There are limited landing opportunities on the coast from Long Bay to Port Jackson even though the road runs along the coast. Two are, Papa Aroha and Amodeo Bay. Just north of Colville Bay I stopped for lunch. Colville has a camp site, but I decided to carry on to Fantail Bay. The road follows the coast nearly all the way up here and the paddling is good. The coast has many rocky outcrops and bouldery beaches. Huge old pohutukawa trees gave a magical and special touch to this very special place. Mt Moehau, at 892m, the highest point on the Coromandel Peninsula, was capped in low cloud and rain was not far away. For Maori, the mountain is sacred and the summit waahi tapu, the resting place of Tama-Te Kapua, captain of the waka Te Arawa. Fantail Bay can be easily found as there is a rocky area to land with a rough stony boat ramp facing south. After fitting wheels it’s a good hard drag for 30 metres or more up the loose stony beach before crossing the road, to set up camp away from the numerous campervans and house buses that always seem to be there. Distance covered, 35 km. The weather forecast was for 10-15 kn SE with a 1.0-1.5 metre swell on the east coast. I was on the water later than normal as I needed to be between Cape Colville and the southern end of Great Barrier for slack water. Tidal streams set westward on in coming tides and eastward on falling tides. At spring tides the current can reach a speed of up to three knots.

Distance covered, 15 km. On the water by 0630, my objective for the day was the west coast of the Coromandel Peninsula, north of Coromandel Harbour: A three hour crossing without land protection. I was joined by a number of dolphins and little blue penguins. A number of fishing boats greeted me and were shocked when I said where I had come from and where I was headed. As always I was asked if I fish. That night I freedom camping on Whanganui Island. There are a number of camping spots around Coromandel. Distance covered, 32 km. Photos by Rob Brown

OKURA KAYAK TOURS ‘Auckland’s Best Kept Secret’


LEADING THE MARKET SINCE 1994 w wTOURS w . k aFEB y a2016 k n QTR z . c LND o . nOKR.indd z


I s s u e 8 1 A u t u m n 2 0 1 65/02/2016P 11:51:54 A G E AM 29


Issue 81 Autumn 2016

This part of the coast falls away with little more than rugged shore with wild goats here and there. From Port Jackson to Cape Colville the tide was turning. There are reefs at Cape Colville and east of Fletchers Bay but as it was one hour before high tide I had plenty of time, so it caused no concern. I went through the nearby reef and past Square Top Island and the Pinnacles. More freedom camping at Shag Bay, just as you enter Stony Bay. Distance covered, 22 km. The whole top part of Coromandel is lovely, with steep cliffs and few landing options. I stopped at Potiki Bay for lunch, and now with a sea breeze coming in at 10 – 12 knots at times, I didn’t stop at Waikawau Bay DOC camp but kept going. Kennedy Bay has a long history going back to the 1837 when the Royal Navy ship HMS Buffalo landed to harvest kauri trees to make masts and spars. In 1839 John Kennedy bought 242 acres of land at Harataunga from Ngati Tamatera in exchange for a large collection of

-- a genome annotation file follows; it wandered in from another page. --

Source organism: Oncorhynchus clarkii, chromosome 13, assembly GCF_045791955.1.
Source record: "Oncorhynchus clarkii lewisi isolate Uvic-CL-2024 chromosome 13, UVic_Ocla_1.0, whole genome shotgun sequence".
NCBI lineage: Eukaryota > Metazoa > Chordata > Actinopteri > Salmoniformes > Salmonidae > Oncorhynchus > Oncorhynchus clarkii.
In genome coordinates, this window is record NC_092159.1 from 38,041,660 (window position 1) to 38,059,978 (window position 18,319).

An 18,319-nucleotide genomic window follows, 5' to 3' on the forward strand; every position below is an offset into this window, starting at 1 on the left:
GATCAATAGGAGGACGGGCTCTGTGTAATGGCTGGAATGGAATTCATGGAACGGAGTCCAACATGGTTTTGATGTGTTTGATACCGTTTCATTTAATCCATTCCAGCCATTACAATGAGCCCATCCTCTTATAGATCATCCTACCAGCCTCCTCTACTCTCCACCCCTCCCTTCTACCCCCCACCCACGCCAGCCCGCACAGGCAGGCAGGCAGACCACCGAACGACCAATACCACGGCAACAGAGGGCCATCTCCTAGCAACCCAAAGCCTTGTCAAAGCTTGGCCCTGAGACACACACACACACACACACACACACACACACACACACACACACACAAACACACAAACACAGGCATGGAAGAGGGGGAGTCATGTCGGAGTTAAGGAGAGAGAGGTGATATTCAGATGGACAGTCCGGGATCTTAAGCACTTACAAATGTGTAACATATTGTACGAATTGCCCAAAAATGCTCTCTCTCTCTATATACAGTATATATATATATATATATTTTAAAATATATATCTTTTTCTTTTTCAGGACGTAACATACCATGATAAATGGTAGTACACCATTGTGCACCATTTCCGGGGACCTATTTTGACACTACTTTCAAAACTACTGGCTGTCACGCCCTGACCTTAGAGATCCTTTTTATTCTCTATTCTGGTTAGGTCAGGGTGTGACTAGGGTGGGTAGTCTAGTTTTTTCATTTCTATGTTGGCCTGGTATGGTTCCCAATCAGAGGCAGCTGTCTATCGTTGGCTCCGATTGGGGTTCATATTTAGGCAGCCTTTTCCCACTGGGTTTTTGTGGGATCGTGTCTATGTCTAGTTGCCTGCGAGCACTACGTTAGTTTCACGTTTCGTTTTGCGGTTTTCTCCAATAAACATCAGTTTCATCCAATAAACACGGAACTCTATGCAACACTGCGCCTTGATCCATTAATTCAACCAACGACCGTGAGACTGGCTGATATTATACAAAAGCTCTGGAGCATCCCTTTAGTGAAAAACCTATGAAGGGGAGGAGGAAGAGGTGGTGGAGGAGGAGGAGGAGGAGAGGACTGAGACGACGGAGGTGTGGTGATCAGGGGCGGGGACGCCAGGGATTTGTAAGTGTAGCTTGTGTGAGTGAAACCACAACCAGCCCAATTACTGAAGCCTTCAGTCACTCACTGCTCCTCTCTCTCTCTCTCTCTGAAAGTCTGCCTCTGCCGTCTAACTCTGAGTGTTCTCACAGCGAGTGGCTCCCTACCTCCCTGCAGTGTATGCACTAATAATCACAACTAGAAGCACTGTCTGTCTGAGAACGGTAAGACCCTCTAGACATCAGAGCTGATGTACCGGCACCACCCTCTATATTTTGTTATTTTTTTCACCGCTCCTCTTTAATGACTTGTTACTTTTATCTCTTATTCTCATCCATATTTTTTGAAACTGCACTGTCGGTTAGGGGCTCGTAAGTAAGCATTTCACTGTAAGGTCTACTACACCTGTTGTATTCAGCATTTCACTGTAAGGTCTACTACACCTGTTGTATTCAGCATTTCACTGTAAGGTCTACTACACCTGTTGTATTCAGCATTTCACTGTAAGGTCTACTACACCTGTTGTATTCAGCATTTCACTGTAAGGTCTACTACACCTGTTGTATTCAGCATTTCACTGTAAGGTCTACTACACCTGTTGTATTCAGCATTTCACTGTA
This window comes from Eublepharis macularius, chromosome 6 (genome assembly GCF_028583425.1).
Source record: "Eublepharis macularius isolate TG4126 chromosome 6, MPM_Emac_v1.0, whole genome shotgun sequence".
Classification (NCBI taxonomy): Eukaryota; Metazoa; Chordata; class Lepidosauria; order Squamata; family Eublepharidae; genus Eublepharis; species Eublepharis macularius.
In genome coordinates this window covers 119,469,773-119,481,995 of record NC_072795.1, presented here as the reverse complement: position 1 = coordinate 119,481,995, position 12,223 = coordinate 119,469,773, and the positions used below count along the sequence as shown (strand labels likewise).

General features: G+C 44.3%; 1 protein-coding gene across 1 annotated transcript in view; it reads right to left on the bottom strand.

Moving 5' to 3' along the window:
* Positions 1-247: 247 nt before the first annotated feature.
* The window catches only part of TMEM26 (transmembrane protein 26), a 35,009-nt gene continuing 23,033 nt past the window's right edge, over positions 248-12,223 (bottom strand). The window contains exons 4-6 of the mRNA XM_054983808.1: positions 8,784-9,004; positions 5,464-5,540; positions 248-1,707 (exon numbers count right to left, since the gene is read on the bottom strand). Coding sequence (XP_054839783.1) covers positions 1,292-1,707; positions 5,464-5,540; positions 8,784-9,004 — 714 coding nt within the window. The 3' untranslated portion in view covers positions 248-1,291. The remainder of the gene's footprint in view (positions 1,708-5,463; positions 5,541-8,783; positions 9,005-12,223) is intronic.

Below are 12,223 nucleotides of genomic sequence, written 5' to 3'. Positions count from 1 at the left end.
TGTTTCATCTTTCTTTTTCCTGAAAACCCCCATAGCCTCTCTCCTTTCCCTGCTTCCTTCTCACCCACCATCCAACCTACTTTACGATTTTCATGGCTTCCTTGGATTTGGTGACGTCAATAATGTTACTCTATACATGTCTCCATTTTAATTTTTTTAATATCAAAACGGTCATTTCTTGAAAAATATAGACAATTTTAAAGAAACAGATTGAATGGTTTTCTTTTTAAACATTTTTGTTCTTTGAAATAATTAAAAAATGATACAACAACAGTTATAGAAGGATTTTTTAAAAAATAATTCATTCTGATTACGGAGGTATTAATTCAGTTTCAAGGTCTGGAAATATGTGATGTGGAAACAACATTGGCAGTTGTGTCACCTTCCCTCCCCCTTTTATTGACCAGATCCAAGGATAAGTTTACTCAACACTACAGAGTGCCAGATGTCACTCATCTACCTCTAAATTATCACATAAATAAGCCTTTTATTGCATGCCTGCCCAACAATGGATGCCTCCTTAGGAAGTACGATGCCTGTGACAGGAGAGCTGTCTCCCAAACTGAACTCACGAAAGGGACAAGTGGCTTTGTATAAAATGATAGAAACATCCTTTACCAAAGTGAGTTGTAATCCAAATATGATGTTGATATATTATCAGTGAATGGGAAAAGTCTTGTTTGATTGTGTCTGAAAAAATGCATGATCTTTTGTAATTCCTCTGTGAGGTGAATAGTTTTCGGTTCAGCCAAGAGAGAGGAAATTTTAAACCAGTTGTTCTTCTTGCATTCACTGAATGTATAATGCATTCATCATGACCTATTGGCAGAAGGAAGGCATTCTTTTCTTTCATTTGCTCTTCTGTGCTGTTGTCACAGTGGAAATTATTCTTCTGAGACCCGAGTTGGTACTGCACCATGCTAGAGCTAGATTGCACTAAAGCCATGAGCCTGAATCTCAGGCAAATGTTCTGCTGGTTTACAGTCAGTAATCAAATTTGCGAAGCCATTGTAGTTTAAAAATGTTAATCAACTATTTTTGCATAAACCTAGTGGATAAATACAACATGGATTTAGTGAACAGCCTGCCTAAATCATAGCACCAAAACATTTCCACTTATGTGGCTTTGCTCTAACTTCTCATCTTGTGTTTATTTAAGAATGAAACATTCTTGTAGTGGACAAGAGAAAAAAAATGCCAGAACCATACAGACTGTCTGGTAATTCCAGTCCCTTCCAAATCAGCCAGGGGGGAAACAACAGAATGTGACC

trade goods. With the help of a skilled Maori whaler named Ropata John, he built a twelve-ton schooner named 'The Three Bees'. Distance covered, 36.5 km. I departed Kennedy Bay with an outgoing tide and a headwind that lasted all day. With a quick stop at New Chums and then down past Whangapoua, stopping at Kuaotunu Beach for a pizza and a beer at Lukes Kitchen. After Opito there are a number of great caves around the southern point but I was not exploring that day. I freedom camped at Sandy Bay which I had all to myself and found laying the solar shower out in the sun is the best way to make the sun go away. Distance covered, 42.5 km. As the weather for the next two to three days was not looking the best, a low in the Tasman Sea and the swell getting up to around the 2.0 - 2.1 metres, I made a detour into Whitianga and booked myself a cabin for the



LEADING THE MARKET SINCE 1994 wTOURS w w . kFEB a y2016 a k QTR n z .LND c o TAR.indd .nz


I s s u e 8 1 A u t u m n 2 0 13/02/2016 6 P8:46:41 A G EAM3 1